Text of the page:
Russia’s mixed 2017 record on LGBT rights

Two musical groups played on Sept. 23 at the closing ceremony of QueerFest --
Two musical groups played on Sept. 23, 2017, at the closing ceremony of QueerFest — “Ängie” from Sweden and “Parks, Squares & Alleys” from Russia. (Alba Photography photo courtesy of QueerFest)

Apart from the dreadful mass arrests of 100s of allegedly gay Chechens last spring, Russia in 2017 had a mixed record of human rights abuses targeting LGBT people and a some successful gatherings of LGBT rights activists.

ACHIEVEMENTS

IDAHOT 2017 demonstration in St. Petersburg, Russia. (Photo courtesy of Coming Out St. Petersburg)
IDAHOT 2017 demonstration in St. Petersburg, Russia. (Photo courtesy of Coming Out St. Petersburg)

‘A miracle happened’: 300 rally for LGBT rights in St. Petersburg. Police in St. Petersburg, Russia, gave LGBT demonstrators a pleasant surprise: In contrast to previous years’ harassment, police on May 17 protected 300 LGBT people and allies at a rally celebrating the International Day against Homophobia and Transphobia.

Over 1,000 visitors, no violence at Russian QueerFest. “No protesters, no bomb threats, no provocations, and no venue cancellations.” That was one description of this year’s successful ninth annual QueerFest in St. Petersburg from Polina Andrianova, leader of the Russian LGBT group Coming Out. About 1,200 people visited the festival, and more watched online.

ABUSES

Evdokiya Romanova (Photo courtesy of United for Intercultural Action)
Evdokiya Romanova (Photo courtesy of United for Intercultural Action)
Russian activist fined $861 for ‘gay propaganda’. Russian human rights defender Evdokiya Romanova was convicted of distributing “gay propaganda” and fined the equivalent of US $861. The conviction was based on her sharing BuzzFeed and Guardian articles.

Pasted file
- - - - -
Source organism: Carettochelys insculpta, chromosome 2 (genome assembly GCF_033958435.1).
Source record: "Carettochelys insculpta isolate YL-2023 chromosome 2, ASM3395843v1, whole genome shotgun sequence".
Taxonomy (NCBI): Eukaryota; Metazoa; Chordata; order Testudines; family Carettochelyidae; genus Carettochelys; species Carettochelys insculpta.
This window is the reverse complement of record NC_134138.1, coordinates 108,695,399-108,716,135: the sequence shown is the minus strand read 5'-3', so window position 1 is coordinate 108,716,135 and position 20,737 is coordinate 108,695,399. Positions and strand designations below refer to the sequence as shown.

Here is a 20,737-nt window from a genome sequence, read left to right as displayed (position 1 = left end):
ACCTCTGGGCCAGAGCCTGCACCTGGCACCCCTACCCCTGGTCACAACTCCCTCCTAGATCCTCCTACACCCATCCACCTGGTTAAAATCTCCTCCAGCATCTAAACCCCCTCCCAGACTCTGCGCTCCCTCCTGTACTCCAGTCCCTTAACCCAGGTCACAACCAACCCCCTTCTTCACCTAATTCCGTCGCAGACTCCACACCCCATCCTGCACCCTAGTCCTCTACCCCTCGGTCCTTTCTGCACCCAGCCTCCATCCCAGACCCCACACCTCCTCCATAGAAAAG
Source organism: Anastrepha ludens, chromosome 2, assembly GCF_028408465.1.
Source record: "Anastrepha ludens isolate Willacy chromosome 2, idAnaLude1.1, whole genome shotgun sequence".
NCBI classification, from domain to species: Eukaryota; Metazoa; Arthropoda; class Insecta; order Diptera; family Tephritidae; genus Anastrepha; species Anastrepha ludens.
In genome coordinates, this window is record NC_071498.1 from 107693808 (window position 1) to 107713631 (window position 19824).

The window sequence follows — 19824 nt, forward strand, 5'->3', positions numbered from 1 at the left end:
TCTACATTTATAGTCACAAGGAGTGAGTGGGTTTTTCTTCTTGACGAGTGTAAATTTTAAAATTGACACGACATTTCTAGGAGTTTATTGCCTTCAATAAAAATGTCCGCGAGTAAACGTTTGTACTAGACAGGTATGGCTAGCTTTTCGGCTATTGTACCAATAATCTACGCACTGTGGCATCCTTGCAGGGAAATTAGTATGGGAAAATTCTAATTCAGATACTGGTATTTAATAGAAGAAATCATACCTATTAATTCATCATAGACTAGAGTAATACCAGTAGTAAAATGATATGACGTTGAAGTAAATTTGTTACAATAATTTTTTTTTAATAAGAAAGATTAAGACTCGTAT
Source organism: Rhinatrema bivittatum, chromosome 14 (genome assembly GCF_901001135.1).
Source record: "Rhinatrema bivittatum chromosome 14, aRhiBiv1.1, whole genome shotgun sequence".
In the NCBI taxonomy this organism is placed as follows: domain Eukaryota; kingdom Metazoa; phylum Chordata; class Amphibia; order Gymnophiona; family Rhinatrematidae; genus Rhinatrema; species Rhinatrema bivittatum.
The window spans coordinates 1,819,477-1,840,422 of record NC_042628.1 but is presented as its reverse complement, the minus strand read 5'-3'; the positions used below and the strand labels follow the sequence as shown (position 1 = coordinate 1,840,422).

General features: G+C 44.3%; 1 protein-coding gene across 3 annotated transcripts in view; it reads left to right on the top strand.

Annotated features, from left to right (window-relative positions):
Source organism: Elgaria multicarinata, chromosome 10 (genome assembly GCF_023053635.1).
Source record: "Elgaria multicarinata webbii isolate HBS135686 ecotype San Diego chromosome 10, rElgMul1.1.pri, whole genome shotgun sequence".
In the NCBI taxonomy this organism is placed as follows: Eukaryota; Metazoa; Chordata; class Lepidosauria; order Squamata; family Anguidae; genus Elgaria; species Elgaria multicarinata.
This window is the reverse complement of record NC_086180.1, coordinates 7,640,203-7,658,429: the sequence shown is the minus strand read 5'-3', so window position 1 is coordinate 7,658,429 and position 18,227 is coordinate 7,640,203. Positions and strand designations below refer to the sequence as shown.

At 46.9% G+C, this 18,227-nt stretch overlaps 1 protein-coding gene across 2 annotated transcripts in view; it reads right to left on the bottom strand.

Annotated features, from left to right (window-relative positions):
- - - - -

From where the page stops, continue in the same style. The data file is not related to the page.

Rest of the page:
Russia blocks 9 planned Pride marches Russian official blocked plans for Pride marches at nine locations, including one in Salekhard, at the Arctic Circle. In each case, officials cited the country’s anti-“gay propaganda” law, claiming that the events would be harmful to children.

Russian President Vladimir Putin as a gay clown.
Russian President Vladimir Putin as a gay clown.

Russia outlaws images of Putin as gay clown. It’s now illegal in Russia to use the Internet to distribute an image of President Vladimir Putin as a gay clown. Gay Putin memes have proliferated online as Russia has cracked down on both sexual liberties and online speech in recent years.

COURT RULING ABOUT ABUSES

European court rules against Russian anti-gay law. Europe’s top human rights court ruled that the Russian law banning “gay propaganda” violates human rights agreements.

Written by Colin Stewart

Colin Stewart is a 45-year journalism veteran living in Southern California. He is the president of the St. Paul’s Foundation for International Reconciliation, which supports LGBTQ+ rights advocacy journalism, and editor/publisher of Erasing 76 Crimes. Contact him at [email protected]

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